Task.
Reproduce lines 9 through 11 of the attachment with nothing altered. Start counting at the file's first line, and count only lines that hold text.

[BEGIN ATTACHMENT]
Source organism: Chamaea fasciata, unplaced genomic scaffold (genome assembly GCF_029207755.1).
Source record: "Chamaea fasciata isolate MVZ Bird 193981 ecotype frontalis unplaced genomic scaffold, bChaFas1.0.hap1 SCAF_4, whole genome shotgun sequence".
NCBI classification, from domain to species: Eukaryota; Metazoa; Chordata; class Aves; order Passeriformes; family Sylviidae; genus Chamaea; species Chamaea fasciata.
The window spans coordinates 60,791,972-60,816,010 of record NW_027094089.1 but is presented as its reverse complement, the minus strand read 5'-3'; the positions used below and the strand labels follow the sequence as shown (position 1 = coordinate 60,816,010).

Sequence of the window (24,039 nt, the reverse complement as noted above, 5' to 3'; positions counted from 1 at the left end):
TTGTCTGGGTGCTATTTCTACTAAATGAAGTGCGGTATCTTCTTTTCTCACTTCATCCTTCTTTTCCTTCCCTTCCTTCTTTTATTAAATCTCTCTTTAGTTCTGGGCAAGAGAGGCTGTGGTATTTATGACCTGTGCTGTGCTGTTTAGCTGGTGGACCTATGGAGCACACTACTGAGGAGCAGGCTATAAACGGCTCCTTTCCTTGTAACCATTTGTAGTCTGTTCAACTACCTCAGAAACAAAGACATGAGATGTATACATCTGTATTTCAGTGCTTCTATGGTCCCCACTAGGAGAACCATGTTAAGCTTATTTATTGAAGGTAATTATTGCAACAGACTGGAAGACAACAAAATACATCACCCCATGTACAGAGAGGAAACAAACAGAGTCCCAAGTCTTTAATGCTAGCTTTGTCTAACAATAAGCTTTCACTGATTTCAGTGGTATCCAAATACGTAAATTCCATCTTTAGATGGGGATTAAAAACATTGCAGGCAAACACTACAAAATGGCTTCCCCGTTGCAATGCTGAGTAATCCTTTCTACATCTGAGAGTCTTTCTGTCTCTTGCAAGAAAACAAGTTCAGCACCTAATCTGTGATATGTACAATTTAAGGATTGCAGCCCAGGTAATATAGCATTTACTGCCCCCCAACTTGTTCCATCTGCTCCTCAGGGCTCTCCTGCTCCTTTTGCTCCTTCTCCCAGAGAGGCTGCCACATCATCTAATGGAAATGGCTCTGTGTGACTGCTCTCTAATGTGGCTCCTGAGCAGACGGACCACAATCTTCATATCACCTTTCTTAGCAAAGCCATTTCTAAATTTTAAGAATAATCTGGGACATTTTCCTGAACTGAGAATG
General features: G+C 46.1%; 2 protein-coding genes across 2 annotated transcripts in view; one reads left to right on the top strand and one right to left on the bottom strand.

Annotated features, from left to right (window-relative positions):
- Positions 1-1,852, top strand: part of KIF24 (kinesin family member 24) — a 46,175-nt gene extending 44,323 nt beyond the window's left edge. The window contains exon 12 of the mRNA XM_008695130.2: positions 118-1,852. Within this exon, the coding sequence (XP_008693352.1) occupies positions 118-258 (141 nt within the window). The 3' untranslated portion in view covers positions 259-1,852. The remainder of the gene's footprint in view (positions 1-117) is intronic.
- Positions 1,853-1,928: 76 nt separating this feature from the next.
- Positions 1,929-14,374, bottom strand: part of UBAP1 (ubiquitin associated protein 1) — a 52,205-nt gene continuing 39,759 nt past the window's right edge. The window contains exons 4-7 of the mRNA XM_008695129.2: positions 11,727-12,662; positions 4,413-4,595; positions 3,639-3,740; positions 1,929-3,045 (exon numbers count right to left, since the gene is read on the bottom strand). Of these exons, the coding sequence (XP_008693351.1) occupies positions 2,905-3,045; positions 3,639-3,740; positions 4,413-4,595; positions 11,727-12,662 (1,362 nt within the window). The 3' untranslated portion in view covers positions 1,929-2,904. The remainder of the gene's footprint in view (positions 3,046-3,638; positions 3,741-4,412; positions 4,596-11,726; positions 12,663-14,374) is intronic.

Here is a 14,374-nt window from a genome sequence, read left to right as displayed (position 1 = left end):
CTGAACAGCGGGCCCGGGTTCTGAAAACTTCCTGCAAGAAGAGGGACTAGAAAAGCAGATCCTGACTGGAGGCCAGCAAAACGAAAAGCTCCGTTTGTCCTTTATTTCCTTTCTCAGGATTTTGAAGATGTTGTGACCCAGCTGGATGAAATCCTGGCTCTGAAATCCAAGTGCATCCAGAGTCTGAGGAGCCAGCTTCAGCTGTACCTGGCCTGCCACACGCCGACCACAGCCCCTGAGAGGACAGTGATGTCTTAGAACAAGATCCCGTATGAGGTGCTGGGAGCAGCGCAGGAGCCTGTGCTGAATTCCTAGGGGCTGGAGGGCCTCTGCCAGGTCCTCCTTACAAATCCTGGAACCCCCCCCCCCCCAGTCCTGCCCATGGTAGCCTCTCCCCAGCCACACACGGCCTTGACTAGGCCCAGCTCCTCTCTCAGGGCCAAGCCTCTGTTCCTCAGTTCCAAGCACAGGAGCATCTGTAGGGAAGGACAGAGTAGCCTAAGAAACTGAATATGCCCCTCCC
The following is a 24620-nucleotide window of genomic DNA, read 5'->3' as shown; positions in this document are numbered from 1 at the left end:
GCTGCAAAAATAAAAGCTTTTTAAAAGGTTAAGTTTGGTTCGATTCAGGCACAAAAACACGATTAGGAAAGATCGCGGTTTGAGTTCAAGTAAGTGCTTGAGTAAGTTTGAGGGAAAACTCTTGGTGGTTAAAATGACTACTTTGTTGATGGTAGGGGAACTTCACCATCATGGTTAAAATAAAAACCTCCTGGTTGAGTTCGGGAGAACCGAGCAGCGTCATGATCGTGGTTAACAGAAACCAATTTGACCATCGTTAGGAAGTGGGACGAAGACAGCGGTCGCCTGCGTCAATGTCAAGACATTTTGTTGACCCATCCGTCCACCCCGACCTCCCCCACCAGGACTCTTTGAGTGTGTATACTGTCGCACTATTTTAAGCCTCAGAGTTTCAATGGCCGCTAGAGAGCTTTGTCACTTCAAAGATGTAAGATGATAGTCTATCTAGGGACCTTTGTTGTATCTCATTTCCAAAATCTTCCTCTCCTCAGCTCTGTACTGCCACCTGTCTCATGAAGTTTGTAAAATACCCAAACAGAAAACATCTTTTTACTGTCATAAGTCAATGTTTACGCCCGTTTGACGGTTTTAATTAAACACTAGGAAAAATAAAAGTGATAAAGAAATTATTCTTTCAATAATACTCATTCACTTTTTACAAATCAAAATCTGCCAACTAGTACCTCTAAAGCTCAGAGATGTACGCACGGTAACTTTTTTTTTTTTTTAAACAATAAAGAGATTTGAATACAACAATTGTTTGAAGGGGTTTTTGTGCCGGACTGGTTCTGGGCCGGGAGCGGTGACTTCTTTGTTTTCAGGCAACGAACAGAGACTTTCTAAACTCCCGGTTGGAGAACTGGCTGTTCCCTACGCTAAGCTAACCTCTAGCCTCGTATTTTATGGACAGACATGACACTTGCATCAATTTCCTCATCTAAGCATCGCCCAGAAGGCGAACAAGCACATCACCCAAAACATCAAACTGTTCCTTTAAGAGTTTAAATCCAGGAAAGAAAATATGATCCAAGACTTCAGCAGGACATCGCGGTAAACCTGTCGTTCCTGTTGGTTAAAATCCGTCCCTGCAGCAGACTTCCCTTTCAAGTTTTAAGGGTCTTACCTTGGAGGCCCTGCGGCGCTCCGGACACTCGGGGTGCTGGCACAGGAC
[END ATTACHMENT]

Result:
- Positions 1-1,852, top strand: part of KIF24 (kinesin family member 24) — a 46,175-nt gene extending 44,323 nt beyond the window's left edge. The window contains exon 12 of the mRNA XM_008695130.2: positions 118-1,852. Within this exon, the coding sequence (XP_008693352.1) occupies positions 118-258 (141 nt within the window). The 3' untranslated portion in view covers positions 259-1,852. The remainder of the gene's footprint in view (positions 1-117) is intronic.
- Positions 1,853-1,928: 76 nt separating this feature from the next.
- Positions 1,929-14,374, bottom strand: part of UBAP1 (ubiquitin associated protein 1) — a 52,205-nt gene continuing 39,759 nt past the window's right edge. The window contains exons 4-7 of the mRNA XM_008695129.2: positions 11,727-12,662; positions 4,413-4,595; positions 3,639-3,740; positions 1,929-3,045 (exon numbers count right to left, since the gene is read on the bottom strand). Of these exons, the coding sequence (XP_008693351.1) occupies positions 2,905-3,045; positions 3,639-3,740; positions 4,413-4,595; positions 11,727-12,662 (1,362 nt within the window). The 3' untranslated portion in view covers positions 1,929-2,904. The remainder of the gene's footprint in view (positions 3,046-3,638; positions 3,741-4,412; positions 4,596-11,726; positions 12,663-14,374) is intronic.